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Posted by on Apr 25, 2016 in TellMeWhy |

How Are Stars Formed?

How Are Stars Formed?

A star like our sun is born inside a huge cloud of gas and dust. A globe of space matter grows as it sweeps up surrounding matter by gravitational attraction. As the star material condenses, extremely high temperature and great pressure build up at the center.

This causes the crowded atomic particles to smash into one another and unite in a process called “fusion.” As the particles fuse, they release energy in the form of heat and light. This is why stars shine. Once formed, a star has enough fuel to send out light for millions or billions of years.

Like people, stars grow old and die. Their birth places are huge, known as ‘nebulas’. The most famous of these is the Orion nebula, which is just visible with the unaided eye.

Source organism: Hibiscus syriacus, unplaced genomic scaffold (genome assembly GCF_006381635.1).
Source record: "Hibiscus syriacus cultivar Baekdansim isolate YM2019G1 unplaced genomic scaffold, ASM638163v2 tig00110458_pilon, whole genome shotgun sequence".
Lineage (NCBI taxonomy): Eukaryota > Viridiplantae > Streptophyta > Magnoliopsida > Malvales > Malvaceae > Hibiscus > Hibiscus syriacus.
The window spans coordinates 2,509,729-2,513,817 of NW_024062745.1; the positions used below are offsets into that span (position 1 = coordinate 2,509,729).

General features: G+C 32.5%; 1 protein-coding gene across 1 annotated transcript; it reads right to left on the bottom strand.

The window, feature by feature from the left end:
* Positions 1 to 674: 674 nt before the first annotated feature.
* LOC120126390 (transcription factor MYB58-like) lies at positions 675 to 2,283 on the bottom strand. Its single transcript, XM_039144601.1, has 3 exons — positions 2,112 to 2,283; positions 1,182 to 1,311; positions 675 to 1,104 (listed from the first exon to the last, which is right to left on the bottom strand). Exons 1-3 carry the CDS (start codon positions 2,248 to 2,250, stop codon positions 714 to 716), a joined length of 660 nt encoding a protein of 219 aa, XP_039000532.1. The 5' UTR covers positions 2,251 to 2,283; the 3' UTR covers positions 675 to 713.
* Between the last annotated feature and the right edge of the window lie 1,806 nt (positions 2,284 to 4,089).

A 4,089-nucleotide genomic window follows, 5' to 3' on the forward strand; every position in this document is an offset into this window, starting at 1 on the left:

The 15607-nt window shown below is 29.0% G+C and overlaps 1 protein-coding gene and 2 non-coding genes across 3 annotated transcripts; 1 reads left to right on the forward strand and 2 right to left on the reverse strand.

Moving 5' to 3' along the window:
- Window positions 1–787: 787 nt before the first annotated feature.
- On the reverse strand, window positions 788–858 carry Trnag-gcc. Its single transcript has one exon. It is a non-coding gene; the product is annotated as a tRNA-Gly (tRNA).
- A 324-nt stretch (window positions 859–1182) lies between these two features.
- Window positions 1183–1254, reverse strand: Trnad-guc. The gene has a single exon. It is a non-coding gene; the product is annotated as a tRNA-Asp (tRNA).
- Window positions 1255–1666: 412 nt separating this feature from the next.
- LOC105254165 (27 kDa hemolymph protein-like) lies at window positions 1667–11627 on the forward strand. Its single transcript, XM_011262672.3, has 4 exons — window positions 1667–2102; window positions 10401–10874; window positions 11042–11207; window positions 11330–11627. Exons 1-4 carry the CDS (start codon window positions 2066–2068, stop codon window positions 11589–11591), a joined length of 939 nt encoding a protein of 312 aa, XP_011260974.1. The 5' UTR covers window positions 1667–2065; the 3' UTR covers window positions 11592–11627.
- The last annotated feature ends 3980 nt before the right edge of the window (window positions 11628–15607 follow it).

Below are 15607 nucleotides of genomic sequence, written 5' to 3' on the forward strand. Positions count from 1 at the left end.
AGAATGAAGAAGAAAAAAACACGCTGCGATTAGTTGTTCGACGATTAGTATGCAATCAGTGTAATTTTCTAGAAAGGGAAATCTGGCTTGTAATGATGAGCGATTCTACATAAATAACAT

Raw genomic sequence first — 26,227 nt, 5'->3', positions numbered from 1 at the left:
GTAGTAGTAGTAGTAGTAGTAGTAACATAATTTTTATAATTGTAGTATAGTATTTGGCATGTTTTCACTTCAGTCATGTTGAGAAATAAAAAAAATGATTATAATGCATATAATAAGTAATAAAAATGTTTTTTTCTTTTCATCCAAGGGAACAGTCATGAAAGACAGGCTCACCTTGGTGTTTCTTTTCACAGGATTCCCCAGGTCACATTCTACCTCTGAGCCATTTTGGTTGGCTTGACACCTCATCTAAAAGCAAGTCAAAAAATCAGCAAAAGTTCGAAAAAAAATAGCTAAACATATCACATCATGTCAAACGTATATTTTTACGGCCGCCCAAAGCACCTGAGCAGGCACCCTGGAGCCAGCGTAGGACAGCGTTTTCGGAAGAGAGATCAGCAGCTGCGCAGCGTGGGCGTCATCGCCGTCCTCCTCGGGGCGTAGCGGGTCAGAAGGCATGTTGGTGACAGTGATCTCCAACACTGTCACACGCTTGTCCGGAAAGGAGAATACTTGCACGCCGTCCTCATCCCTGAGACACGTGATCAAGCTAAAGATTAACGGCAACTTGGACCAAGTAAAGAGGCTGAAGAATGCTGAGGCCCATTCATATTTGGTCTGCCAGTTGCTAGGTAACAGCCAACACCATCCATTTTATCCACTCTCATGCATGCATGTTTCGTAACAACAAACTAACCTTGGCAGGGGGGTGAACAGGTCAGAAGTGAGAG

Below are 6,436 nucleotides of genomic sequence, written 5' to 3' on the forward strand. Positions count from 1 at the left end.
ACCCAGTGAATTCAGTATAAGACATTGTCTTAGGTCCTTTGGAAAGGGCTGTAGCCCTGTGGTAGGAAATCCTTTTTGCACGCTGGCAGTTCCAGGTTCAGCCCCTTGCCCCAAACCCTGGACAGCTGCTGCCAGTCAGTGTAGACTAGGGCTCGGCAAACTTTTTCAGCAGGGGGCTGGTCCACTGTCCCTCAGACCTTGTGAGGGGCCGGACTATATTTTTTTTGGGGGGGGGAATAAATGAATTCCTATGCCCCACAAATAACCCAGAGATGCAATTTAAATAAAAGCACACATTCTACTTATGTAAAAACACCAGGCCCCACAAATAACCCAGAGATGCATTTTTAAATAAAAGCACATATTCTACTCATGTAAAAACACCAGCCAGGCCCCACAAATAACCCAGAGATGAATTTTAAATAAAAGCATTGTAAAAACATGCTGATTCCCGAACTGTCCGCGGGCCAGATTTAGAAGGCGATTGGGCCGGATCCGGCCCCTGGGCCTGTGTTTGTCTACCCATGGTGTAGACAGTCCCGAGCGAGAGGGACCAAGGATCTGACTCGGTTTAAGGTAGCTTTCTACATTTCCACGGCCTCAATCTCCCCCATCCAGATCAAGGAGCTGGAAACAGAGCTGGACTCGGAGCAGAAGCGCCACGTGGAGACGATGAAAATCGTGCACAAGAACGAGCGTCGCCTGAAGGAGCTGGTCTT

After their birth, most young stars lie at the centre of a flat disc of gas and dust. Most of this material is eventually blown away by the star’s radiation. Before this happens, planets may form around the central star.

Just like living organisms, stars have a life cycle. In the same way that you are born, develop; age and die, stars do the same things. One big difference is that stars don’t need parents. Stars are born from huge clouds of gas and dust.

It’s amazing how that gas and dust are probably the most boring things in the universe and they can become everything, asteroids, planets and even stars.

Content for this question contributed by Chris Nyman, resident of Menominee, Menominee County, Michigan, USA